The fruit of two years reflection and consultation by a Royal Commission, the Poor Law Amendment Act of 1834, often referred to as the New Poor Law, required parishes to combine into unions and establish workhouses where the poor would in effect be incarcerated. Workhouses had been in existence since 1601, but had been under the control of parishes, and the regime they applied was subject to many local inflections and reflected the close relations between those in charge of the institutions and the parishioners who might need to resort to Poor Law support. At times, or so it was believed by the uncharitable, workhouses were used to support the congenitally idle and lazy, rather than the “necessitous poor”, and it was certainly the c…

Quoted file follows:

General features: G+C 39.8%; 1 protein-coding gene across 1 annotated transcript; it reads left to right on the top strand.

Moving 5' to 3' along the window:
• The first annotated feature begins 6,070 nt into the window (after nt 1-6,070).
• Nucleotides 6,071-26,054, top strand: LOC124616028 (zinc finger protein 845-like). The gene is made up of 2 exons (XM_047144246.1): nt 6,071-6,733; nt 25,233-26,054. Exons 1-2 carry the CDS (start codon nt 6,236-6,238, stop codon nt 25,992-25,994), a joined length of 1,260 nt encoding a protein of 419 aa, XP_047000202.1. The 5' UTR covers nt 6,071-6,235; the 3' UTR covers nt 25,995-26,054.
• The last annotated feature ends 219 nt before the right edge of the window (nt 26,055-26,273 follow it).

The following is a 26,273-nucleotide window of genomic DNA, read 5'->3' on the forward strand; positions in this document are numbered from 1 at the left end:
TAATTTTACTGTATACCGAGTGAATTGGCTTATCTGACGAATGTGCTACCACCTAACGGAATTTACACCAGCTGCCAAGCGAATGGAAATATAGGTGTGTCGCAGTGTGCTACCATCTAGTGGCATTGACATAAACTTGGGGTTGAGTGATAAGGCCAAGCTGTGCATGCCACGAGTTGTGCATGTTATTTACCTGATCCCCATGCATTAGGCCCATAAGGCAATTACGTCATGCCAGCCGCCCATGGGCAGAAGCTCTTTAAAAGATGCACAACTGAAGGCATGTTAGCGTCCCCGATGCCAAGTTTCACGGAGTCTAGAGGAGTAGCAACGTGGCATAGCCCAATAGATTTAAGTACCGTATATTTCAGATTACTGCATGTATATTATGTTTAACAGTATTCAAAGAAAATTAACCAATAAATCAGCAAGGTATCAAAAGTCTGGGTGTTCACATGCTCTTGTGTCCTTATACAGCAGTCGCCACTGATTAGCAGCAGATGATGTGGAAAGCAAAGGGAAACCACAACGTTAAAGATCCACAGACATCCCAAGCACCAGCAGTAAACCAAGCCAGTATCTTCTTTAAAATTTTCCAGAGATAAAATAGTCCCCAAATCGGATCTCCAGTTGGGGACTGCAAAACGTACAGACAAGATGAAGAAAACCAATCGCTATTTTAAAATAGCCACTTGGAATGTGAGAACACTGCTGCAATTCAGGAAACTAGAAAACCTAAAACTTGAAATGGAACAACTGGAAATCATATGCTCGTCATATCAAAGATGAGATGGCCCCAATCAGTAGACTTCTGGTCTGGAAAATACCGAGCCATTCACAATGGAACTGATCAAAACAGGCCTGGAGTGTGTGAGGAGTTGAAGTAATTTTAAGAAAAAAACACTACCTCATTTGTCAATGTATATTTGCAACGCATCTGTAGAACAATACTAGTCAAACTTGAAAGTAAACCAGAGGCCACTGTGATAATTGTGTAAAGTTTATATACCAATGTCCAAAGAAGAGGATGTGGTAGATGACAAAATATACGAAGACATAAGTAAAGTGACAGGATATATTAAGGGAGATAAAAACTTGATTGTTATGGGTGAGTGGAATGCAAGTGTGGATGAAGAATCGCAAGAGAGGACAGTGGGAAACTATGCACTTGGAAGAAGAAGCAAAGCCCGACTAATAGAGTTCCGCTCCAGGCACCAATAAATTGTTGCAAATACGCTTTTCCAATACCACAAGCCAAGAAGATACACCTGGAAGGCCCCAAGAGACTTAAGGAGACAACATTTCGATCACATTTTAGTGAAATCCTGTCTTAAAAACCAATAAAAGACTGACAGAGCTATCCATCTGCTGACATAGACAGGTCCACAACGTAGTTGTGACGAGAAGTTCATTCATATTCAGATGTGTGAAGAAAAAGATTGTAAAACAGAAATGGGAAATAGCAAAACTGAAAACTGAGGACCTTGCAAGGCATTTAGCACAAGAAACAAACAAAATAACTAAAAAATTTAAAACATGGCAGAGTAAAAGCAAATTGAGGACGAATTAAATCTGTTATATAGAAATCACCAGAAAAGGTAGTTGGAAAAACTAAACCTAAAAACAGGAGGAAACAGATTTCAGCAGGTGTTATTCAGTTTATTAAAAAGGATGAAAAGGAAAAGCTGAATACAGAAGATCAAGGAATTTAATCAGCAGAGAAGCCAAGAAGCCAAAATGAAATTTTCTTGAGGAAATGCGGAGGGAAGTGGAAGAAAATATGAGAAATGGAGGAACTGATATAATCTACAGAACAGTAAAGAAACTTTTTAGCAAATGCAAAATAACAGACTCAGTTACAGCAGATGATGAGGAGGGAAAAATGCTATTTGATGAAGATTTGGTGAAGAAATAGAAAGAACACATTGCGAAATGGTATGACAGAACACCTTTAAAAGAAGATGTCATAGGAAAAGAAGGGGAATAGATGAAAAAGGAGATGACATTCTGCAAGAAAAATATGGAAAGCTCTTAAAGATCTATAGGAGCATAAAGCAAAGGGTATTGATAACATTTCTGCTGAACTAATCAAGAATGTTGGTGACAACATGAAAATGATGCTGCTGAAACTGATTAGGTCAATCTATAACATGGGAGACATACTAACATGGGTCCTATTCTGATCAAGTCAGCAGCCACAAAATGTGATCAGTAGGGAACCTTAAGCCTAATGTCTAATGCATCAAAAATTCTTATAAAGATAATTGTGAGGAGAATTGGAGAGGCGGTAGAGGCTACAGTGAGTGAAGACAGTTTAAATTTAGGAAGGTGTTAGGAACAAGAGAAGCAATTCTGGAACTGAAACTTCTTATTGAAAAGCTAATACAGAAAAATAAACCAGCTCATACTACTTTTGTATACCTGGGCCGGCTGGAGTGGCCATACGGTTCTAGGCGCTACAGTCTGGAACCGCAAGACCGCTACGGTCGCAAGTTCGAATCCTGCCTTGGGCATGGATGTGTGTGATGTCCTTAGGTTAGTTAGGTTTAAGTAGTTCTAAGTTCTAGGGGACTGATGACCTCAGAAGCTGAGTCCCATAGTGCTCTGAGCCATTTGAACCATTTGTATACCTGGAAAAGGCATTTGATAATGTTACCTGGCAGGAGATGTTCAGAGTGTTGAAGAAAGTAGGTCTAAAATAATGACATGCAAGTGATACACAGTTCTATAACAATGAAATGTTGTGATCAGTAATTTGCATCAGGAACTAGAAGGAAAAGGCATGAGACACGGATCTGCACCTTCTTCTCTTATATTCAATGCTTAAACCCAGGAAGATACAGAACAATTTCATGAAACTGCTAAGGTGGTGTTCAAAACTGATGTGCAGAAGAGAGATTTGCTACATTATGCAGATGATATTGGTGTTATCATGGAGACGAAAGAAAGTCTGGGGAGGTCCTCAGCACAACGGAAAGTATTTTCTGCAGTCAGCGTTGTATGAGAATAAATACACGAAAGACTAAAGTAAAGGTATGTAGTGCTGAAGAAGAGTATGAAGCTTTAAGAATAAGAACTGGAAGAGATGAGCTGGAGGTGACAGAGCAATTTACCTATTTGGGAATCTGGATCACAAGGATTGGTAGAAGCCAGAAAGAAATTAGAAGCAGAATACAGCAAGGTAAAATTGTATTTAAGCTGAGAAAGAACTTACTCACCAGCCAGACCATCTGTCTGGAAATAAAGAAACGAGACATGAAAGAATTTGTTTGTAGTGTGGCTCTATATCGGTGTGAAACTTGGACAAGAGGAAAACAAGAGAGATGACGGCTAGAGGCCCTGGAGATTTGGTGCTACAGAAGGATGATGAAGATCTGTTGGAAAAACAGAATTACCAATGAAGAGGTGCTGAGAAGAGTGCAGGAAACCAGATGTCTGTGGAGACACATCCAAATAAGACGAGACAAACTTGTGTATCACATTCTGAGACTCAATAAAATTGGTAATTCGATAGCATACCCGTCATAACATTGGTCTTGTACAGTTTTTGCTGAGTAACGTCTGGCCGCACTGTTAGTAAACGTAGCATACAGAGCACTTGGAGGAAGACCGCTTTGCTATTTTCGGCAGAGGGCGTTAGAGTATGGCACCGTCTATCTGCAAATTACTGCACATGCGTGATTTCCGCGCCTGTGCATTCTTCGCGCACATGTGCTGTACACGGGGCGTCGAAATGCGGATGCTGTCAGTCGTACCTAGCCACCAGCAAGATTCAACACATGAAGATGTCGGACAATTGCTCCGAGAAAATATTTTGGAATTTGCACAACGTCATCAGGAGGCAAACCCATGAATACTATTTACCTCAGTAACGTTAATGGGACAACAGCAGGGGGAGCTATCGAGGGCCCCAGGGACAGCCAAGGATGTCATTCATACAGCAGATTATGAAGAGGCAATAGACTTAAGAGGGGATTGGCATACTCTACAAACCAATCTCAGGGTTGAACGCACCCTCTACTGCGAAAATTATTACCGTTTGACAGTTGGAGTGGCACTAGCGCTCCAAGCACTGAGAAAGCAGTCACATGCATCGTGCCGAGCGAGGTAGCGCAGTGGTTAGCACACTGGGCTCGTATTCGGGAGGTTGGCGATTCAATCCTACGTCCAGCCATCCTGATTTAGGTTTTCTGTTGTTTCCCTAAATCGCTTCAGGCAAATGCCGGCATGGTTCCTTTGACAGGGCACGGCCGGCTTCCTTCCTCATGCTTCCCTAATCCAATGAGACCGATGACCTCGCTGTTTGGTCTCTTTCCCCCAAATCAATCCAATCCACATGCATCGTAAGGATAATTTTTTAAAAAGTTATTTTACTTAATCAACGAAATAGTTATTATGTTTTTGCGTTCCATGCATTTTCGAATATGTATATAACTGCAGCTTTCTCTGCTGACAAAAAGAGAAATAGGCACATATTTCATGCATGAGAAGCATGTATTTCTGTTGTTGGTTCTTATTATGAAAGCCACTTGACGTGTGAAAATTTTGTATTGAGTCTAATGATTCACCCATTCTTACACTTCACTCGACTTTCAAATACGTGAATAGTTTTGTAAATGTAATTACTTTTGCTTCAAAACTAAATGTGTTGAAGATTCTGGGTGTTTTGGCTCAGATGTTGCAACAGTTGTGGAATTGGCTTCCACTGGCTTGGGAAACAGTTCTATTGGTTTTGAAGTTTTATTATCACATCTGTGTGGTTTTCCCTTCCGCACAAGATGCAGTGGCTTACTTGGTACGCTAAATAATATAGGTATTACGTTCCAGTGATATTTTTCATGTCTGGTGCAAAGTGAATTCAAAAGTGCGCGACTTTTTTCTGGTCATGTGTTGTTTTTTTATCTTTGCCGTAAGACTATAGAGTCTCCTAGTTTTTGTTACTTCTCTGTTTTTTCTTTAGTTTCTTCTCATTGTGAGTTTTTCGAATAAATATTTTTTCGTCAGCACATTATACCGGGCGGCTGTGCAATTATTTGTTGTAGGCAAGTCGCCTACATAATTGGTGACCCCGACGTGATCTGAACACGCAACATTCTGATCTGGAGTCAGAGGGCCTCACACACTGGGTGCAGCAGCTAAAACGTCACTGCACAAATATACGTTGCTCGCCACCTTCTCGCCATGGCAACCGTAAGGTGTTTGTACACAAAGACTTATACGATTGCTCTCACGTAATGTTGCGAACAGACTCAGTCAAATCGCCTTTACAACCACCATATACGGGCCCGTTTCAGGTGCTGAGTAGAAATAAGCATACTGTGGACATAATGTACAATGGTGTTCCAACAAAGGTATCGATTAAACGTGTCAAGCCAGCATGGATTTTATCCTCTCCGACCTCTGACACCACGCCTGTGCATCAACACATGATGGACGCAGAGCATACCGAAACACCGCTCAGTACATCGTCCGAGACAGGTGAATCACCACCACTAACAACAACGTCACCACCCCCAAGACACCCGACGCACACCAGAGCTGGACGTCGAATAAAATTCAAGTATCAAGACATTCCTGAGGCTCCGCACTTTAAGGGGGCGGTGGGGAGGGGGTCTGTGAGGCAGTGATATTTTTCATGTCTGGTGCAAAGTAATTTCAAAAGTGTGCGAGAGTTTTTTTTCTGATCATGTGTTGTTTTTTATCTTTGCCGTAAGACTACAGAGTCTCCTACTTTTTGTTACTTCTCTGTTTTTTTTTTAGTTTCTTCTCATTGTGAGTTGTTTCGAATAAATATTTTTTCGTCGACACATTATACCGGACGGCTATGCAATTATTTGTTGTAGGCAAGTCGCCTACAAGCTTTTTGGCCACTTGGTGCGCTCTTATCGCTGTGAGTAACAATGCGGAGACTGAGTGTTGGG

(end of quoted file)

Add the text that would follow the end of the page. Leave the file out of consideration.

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Clark, Robert. "Poor Law Amendment Act, The New Poor Law". The Literary Encyclopedia. First published 22 December 2007
[https://www.litencyc.com/php/stopics.php?rec=true&UID=2043, accessed 18 October 2017.]